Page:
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I can understand why to program against an interface rather than an implementation. However, in an example like the following (I find this a lot):

public interface ISomething
{
    void BlahOne(int foo);
    void BlahTwo(string foo);
}

public class BaseSomething : ISomething
{
    public void BlahOne(int foo)
    {
        //impl 
    }

    public void BlahTwo(string foo)
    {
        //impl
    }
}

public class SpecificSomethingOne : BaseSomething
{
    public void SpecificOne()
    {
        //blah
    }
}

public class SpecificSomethingTwo : BaseSomething
//and on..

The current example of this is the component based entity system in my game. (I have IComponent, Component, PosComponent, etc).

However, I cannot see a reason to have ISomething. The name may look nicer, but it doesn't seem to have a purpose. I can just return BaseSomething all the time.

Is there a reason to have an interface when you have a single base implementation everything uses? (I can see the use for, say, IComparable or IEnumerable)

EDIT: For a slightly different scenario (yet still related enough to not need a different question), if I assume I have this structure for everything, would there be much difference if I were to use ISomething for parameter types and variables compared to BaseSomething?

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1  
If there will only ever be one single implementation, yeah, you don't really need an interface from a practical perspective. However, ask yourself: Is that the case, and are you willing to go through your whole codebase if it turns out it isn't? –  delnan May 22 '11 at 13:52
    
This is for a new project, so pretty much none of it is done yet. I've worked this way for a while and only just started doubting it. If I had an existing codebase, I wouldn't bother. –  The Communist Duck May 22 '11 at 13:54

4 Answers 4

up vote 2 down vote accepted

Correct answer to your question would be "It depends".

You can look at it in many different ways and it's all about perspective. When you have a concrete or abstract base class, it means your objects have something in common functionally. And derived objects are inter-related in some way or the other. Interfaces let you confirm to a functional contract only where each object implementing the interface will be responsible for the implementation.

Again, when you program again interfaces, you strictly know the capabilities of the object since it implements the given interface. And you need not worry about how each object functionally implements this.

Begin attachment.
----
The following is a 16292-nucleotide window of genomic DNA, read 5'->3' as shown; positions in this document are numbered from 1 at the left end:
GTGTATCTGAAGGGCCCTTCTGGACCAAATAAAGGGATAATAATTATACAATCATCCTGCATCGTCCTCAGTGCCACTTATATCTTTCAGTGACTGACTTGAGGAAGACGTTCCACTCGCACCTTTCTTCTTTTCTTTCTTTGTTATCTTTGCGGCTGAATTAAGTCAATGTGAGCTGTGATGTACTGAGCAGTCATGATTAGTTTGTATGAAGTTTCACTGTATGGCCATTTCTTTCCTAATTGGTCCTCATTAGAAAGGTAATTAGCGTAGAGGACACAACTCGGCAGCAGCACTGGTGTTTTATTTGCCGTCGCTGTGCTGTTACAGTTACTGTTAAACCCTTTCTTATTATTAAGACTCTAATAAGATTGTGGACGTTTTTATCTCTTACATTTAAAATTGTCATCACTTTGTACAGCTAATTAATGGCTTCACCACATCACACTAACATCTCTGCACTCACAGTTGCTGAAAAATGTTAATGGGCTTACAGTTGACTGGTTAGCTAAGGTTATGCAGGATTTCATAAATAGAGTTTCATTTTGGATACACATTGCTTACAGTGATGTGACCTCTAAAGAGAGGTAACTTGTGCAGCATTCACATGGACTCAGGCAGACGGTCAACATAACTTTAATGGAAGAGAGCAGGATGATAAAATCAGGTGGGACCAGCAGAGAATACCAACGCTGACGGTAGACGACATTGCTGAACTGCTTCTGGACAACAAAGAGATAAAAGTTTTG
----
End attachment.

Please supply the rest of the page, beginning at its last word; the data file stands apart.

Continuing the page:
It'd not be completely wrong, If I say each of your objects are completely independent when it comes to implementing the interface ISomething, given that SpecificSomethingOne and SpecificSomethingTwo do not derive from BaseSomeThing and each implement their own ISomething.

You can refer to this answer on the same matter.

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I prefer "lazy design" - extract the interface from BaseSomething when you need it. Until then, keep it simple and skip it.

Right now I can think of two reasons for having an interface when there is only one implementation:

  • There is another mock implementation for unit tests (i.e. there is a second implementation, although not in production code).
  • The interface and the implementation are defined in different class libraries. E.g. when using the Model-View-Presenter pattern, the view can reside in an .exe project that is dependent on the .dll where the presenter is implemented. Then an IView interface can be put in the .dll and the presenter's reference to the view supplied through dependency injection.
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This answer is far more helpful than the accepted answer IMHO. Thank you. –  Dan Nov 1 '12 at 12:51

it is not really necessary but it is a better design if you want to extend your program later or you want to implement another Base-Class. In your case I would not implement the Base-Class. The Interface only is just fine if you dont want to have a default-behaviour. If you want a default-behaviour then just write the Base-Class without an Interface

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If your BaseSomething were abstract and you had implementing specific things that provider overloads to abstract methods, the only way to program to them at that point would be to the ISomething interface. However, in the example you showed, there is really no reason for ISomething unless you could have multiple base implementations.

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